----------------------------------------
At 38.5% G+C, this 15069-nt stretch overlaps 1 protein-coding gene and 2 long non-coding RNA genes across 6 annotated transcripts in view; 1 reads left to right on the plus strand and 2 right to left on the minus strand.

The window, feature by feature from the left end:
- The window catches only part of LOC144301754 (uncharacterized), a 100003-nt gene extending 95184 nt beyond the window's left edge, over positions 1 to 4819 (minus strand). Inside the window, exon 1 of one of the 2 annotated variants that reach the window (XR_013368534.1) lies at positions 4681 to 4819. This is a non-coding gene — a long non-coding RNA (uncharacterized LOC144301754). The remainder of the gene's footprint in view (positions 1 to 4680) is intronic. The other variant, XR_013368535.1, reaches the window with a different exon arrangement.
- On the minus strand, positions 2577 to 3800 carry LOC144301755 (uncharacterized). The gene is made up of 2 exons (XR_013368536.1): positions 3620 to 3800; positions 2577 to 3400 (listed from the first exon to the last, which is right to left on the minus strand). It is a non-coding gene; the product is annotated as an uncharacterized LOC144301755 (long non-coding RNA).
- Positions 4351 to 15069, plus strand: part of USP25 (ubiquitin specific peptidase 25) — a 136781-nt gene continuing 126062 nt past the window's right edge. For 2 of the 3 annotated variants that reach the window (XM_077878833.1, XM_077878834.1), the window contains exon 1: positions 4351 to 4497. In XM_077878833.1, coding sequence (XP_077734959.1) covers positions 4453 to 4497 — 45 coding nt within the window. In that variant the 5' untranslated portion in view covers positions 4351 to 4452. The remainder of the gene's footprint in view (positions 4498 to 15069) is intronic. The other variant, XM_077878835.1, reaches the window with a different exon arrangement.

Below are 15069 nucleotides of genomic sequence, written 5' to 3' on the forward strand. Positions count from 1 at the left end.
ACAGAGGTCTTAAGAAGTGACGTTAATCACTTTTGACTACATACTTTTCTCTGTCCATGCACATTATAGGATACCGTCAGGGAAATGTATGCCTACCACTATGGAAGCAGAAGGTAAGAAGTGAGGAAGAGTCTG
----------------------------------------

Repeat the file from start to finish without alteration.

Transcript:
At 38.5% G+C, this 15069-nt stretch overlaps 1 protein-coding gene and 2 long non-coding RNA genes across 6 annotated transcripts in view; 1 reads left to right on the plus strand and 2 right to left on the minus strand.

The window, feature by feature from the left end:
- The window catches only part of LOC144301754 (uncharacterized), a 100003-nt gene extending 95184 nt beyond the window's left edge, over positions 1 to 4819 (minus strand). Inside the window, exon 1 of one of the 2 annotated variants that reach the window (XR_013368534.1) lies at positions 4681 to 4819. This is a non-coding gene — a long non-coding RNA (uncharacterized LOC144301754). The remainder of the gene's footprint in view (positions 1 to 4680) is intronic. The other variant, XR_013368535.1, reaches the window with a different exon arrangement.
- On the minus strand, positions 2577 to 3800 carry LOC144301755 (uncharacterized). The gene is made up of 2 exons (XR_013368536.1): positions 3620 to 3800; positions 2577 to 3400 (listed from the first exon to the last, which is right to left on the minus strand). It is a non-coding gene; the product is annotated as an uncharacterized LOC144301755 (long non-coding RNA).
- Positions 4351 to 15069, plus strand: part of USP25 (ubiquitin specific peptidase 25) — a 136781-nt gene continuing 126062 nt past the window's right edge. For 2 of the 3 annotated variants that reach the window (XM_077878833.1, XM_077878834.1), the window contains exon 1: positions 4351 to 4497. In XM_077878833.1, coding sequence (XP_077734959.1) covers positions 4453 to 4497 — 45 coding nt within the window. In that variant the 5' untranslated portion in view covers positions 4351 to 4452. The remainder of the gene's footprint in view (positions 4498 to 15069) is intronic. The other variant, XM_077878835.1, reaches the window with a different exon arrangement.

Below are 15069 nucleotides of genomic sequence, written 5' to 3' on the forward strand. Positions count from 1 at the left end.
ACAGAGGTCTTAAGAAGTGACGTTAATCACTTTTGACTACATACTTTTCTCTGTCCATGCACATTATAGGATACCGTCAGGGAAATGTATGCCTACCACTATGGAAGCAGAAGGTAAGAAGTGAGGAAGAGTCTG